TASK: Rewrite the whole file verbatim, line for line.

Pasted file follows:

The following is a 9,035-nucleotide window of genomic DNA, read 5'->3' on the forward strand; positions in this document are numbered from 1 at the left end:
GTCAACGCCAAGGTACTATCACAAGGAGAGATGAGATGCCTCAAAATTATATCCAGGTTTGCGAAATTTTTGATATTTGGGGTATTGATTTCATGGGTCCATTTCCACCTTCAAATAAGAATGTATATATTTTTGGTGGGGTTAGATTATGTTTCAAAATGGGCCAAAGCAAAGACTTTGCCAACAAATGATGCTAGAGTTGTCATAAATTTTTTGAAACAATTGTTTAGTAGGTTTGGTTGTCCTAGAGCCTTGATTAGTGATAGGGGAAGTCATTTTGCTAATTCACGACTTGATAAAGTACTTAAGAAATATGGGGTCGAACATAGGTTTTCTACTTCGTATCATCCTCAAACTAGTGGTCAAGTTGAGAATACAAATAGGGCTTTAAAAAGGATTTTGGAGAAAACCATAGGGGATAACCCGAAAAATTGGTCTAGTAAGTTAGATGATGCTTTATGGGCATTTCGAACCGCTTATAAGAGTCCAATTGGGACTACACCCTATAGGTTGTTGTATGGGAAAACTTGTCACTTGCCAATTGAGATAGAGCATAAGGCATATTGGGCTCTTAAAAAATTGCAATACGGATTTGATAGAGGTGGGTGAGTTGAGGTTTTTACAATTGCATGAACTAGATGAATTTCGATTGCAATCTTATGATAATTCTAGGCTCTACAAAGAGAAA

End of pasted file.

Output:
The following is a 9,035-nucleotide window of genomic DNA, read 5'->3' on the forward strand; positions in this document are numbered from 1 at the left end:
GTCAACGCCAAGGTACTATCACAAGGAGAGATGAGATGCCTCAAAATTATATCCAGGTTTGCGAAATTTTTGATATTTGGGGTATTGATTTCATGGGTCCATTTCCACCTTCAAATAAGAATGTATATATTTTTGGTGGGGTTAGATTATGTTTCAAAATGGGCCAAAGCAAAGACTTTGCCAACAAATGATGCTAGAGTTGTCATAAATTTTTTGAAACAATTGTTTAGTAGGTTTGGTTGTCCTAGAGCCTTGATTAGTGATAGGGGAAGTCATTTTGCTAATTCACGACTTGATAAAGTACTTAAGAAATATGGGGTCGAACATAGGTTTTCTACTTCGTATCATCCTCAAACTAGTGGTCAAGTTGAGAATACAAATAGGGCTTTAAAAAGGATTTTGGAGAAAACCATAGGGGATAACCCGAAAAATTGGTCTAGTAAGTTAGATGATGCTTTATGGGCATTTCGAACCGCTTATAAGAGTCCAATTGGGACTACACCCTATAGGTTGTTGTATGGGAAAACTTGTCACTTGCCAATTGAGATAGAGCATAAGGCATATTGGGCTCTTAAAAAATTGCAATACGGATTTGATAGAGGTGGGTGAGTTGAGGTTTTTACAATTGCATGAACTAGATGAATTTCGATTGCAATCTTATGATAATTCTAGGCTCTACAAAGAGAAA